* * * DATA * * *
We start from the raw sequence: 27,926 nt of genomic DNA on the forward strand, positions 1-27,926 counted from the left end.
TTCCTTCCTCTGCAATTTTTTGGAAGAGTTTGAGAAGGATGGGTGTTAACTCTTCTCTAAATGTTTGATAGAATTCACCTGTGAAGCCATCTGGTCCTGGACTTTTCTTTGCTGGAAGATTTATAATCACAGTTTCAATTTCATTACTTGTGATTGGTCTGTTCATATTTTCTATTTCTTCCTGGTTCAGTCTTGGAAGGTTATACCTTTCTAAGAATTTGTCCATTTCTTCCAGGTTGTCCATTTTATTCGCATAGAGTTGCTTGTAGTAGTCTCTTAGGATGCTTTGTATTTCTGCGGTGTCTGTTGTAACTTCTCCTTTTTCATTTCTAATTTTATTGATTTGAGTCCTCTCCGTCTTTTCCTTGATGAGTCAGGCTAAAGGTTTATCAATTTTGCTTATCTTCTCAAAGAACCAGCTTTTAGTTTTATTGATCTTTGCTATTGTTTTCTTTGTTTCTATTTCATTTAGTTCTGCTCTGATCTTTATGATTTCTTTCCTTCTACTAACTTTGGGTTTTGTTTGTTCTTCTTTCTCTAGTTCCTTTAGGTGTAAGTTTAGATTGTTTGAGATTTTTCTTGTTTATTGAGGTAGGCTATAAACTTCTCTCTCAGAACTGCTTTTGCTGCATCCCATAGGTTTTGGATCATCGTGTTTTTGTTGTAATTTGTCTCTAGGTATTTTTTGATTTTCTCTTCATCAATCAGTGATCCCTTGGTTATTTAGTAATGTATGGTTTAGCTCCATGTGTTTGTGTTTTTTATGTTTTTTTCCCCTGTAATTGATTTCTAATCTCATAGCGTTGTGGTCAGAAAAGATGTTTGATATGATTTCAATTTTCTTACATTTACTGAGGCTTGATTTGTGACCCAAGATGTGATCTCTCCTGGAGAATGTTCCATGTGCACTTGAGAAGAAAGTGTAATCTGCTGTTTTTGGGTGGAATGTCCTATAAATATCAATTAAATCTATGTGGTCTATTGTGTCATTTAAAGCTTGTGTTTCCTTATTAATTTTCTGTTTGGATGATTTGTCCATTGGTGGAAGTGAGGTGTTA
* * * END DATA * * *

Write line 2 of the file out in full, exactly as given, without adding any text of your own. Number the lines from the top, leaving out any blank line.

TTCCTTCCTCTGCAATTTTTTGGAAGAGTTTGAGAAGGATGGGTGTTAACTCTTCTCTAAATGTTTGATAGAATTCACCTGTGAAGCCATCTGGTCCTGGACTTTTCTTTGCTGGAAGATTTATAATCACAGTTTCAATTTCATTACTTGTGATTGGTCTGTTCATATTTTCTATTTCTTCCTGGTTCAGTCTTGGAAGGTTATACCTTTCTAAGAATTTGTCCATTTCTTCCAGGTTGTCCATTTTATTCGCATAGAGTTGCTTGTAGTAGTCTCTTAGGATGCTTTGTATTTCTGCGGTGTCTGTTGTAACTTCTCCTTTTTCATTTCTAATTTTATTGATTTGAGTCCTCTCCGTCTTTTCCTTGATGAGTCAGGCTAAAGGTTTATCAATTTTGCTTATCTTCTCAAAGAACCAGCTTTTAGTTTTATTGATCTTTGCTATTGTTTTCTTTGTTTCTATTTCATTTAGTTCTGCTCTGATCTTTATGATTTCTTTCCTTCTACTAACTTTGGGTTTTGTTTGTTCTTCTTTCTCTAGTTCCTTTAGGTGTAAGTTTAGATTGTTTGAGATTTTTCTTGTTTATTGAGGTAGGCTATAAACTTCTCTCTCAGAACTGCTTTTGCTGCATCCCATAGGTTTTGGATCATCGTGTTTTTGTTGTAATTTGTCTCTAGGTATTTTTTGATTTTCTCTTCATCAATCAGTGATCCCTTGGTTATTTAGTAATGTATGGTTTAGCTCCATGTGTTTGTGTTTTTTATGTTTTTTTCCCCTGTAATTGATTTCTAATCTCATAGCGTTGTGGTCAGAAAAGATGTTTGATATGATTTCAATTTTCTTACATTTACTGAGGCTTGATTTGTGACCCAAGATGTGATCTCTCCTGGAGAATGTTCCATGTGCACTTGAGAAGAAAGTGTAATCTGCTGTTTTTGGGTGGAATGTCCTATAAATATCAATTAAATCTATGTGGTCTATTGTGTCATTTAAAGCTTGTGTTTCCTTATTAATTTTCTGTTTGGATGATTTGTCCATTGGTGGAAGTGAGGTGTTA